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Main article: College

Colloquially, the term university may be used to describe a phase in one's life: "When I was at university..." (in the United States and Ireland, college is often used instead: "When I was in college..."). In Australia, Canada, New Zealand, the United Kingdom, Nigeria, the Netherlands, Italy, Spain and the German-speaking countries , university is often contracted to uni . In Ghana, New Zealand, Bangladesh and in South Africa it is sometimes called "varsity" (although this has become uncommon in New Zealand in recent years). "Varsity" was also common usage in the UK in the 19th century. [ buy cheap latest collections outlet geniue stockist MUK LUKS Daisy Womens Sandals discount 2014 100% original real NAMZvz7
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"Varsity" is still in common usage in Scotland.

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In many countries, students are required to pay tuition fees. Many students look to get 'student grants' to cover the cost of university. In 2016, the average outstanding student loan balance per borrower in the United States was US$30,000. sale wiki free shipping latest Monki Western Strap Slider Sandal cheap sale prices aOBT62A3
In many U.S. states, costs are anticipated to rise for students as a result of decreased state funding given to public universities. [85]

There are several major exceptions on tuition fees. In many European countries, it is possible to study without tuition fees. Public universities in Nordic countries were entirely without tuition fees until around 2005. Denmark, Sweden and Finland then moved to put in place tuition fees for foreign students. Citizens of and EEA member states and citizens from Switzerland remain exempted from tuition fees, and the amounts of public grants granted to promising foreign students were increased to offset some of the impact. outlet where can you find clearance cost Ganni nude Harriet ruffle cotton canvas sneakers free shipping with credit card SfU4y
The situation in Germany is similar, public universities usually do not charge tuition fees apart from a small administrative fee. For degrees of a postgraduate professional level sometimes tuition fees are levied. Private universities, however, almost always charge tuition fees.

Thus the university, as a form of social organization, was peculiar to medieval Europe. Later, it was exported to all parts of the world, including the Muslim East; and it has remained with us down to the present day. But back in the middle ages, outside of Europe, there was nothing anything quite like it anywhere.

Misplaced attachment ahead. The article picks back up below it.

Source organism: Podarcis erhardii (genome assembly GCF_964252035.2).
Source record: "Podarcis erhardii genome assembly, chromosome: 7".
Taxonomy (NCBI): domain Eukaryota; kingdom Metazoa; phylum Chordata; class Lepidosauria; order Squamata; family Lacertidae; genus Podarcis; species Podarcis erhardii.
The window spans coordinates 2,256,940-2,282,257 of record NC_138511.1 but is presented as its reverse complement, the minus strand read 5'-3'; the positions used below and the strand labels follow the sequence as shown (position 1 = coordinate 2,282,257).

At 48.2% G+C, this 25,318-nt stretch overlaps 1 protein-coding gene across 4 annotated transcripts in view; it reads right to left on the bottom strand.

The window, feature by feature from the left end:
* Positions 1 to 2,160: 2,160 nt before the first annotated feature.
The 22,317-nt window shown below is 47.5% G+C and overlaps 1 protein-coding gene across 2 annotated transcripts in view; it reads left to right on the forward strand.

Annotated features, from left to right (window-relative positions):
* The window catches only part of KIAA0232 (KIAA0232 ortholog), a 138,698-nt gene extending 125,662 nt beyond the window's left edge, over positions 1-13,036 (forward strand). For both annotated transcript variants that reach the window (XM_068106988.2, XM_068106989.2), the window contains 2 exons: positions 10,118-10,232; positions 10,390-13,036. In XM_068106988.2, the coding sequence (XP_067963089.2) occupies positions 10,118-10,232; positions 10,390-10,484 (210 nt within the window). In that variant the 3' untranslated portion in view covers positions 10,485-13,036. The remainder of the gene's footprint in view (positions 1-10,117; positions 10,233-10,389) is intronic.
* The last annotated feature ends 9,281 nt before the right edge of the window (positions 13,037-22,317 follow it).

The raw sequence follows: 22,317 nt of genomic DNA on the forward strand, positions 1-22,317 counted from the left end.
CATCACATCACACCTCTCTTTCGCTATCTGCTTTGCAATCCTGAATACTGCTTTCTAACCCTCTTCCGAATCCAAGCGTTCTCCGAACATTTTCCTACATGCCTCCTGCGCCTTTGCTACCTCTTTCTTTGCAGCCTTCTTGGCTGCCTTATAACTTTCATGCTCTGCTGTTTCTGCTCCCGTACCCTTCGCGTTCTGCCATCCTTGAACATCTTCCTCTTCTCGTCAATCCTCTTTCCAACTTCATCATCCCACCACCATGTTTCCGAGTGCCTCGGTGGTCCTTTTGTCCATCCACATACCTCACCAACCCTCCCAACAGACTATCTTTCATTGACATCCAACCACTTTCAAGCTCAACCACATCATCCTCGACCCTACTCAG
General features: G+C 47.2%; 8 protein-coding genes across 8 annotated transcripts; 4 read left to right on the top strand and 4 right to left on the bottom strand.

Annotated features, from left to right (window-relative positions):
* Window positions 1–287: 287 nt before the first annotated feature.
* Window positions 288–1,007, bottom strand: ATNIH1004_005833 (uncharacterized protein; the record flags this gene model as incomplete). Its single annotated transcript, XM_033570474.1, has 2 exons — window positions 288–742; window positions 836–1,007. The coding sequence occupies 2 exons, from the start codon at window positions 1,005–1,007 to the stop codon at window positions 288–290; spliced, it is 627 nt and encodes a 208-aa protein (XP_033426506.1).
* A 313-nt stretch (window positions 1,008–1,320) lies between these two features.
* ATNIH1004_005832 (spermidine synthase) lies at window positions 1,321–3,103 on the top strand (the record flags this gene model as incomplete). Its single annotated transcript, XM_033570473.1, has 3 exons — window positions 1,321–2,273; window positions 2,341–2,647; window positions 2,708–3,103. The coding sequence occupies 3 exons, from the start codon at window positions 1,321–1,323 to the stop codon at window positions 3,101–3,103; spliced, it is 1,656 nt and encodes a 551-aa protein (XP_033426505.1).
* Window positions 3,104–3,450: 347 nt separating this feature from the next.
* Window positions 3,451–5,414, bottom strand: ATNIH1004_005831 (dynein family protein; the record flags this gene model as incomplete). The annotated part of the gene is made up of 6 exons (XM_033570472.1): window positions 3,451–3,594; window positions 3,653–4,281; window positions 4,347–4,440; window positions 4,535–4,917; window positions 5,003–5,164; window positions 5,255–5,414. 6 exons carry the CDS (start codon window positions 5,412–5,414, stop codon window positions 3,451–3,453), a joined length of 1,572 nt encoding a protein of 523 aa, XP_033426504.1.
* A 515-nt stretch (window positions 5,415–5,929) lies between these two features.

This is the authors' version of the work. It is posted here for your personal use. Not for redistribution. The definitive version is published in the proceedings of the 43th Euromicro Conference on Software Engineering and Advanced Applications (SEAA), Vienna, Austria. Aug. 30 - Sept. 1, 2017. See: https://ieeexplore.ieee.org/abstract/document/8051322/

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Pavel Dmitriev, Somit Gupta, Dong Woo Kim, and Garnet Vaz, KDD 2017
Online controlled experiments (e.g., A/B tests) are now regularly used to guide product development and accelerate innovation in software. Product ideas are evaluated as scientific hypotheses, and tested in web sites, mobile applications, desktop applications, services, and operating systems. One of the key challenges for organizations that run controlled experiments is to come up with the right set of metrics. Having good metrics, however, is not enough. In our experience of running thousands of experiments with many teams across Microsoft, we observed again and again how incorrect interpretations of metric movements may lead to wrong conclusions about the experiment’s outcome, which if deployed could hurt the business by millions of dollars. Inspired by Steven Goodman’s twelve p-value misconceptions, in this paper, we share twelve common metric interpretation pitfalls which we observed repeatedly in our experiments. We illustrate each pitfall with a puzzling example from a real experiment, and describe processes, metric design principles, and guidelines that can be used to detect and avoid the pitfall. With this paper, we aim to increase the experimenters’ awareness of metric interpretation issues, leading to improved quality and trustworthiness of experiment results and better data-driven decisions.

The Evolution of Continuous Experimentation in Software Product Development ( slides ) Aleksander Fabijan, Pavel Dmitriev, Helena Holmström Olsson, Jan Bosch. ICSE 2017

Software development companies are increasingly aiming to become data-driven by trying to continuously experiment with the products used by their customers. Although familiar with the competitive edge that the A/B testing technology delivers, they seldom succeed in evolving and adopting the methodology. In this paper, and based on an exhaustive and collaborative case study research in a large software-intense company with highly developed experimentation culture, we present the evolution process of moving from ad-hoc customer data analysis towards continuous controlled experimentation at scale. Our main contribution is the “Experimentation Evolution Model” in which we detail three phases of evolution: technical, organizational and business evolution. With our contribution, we aim to provide guidance to practitioners on how to develop and scale continuous experimentation in software organizations with the purpose of becoming data-driven at scale.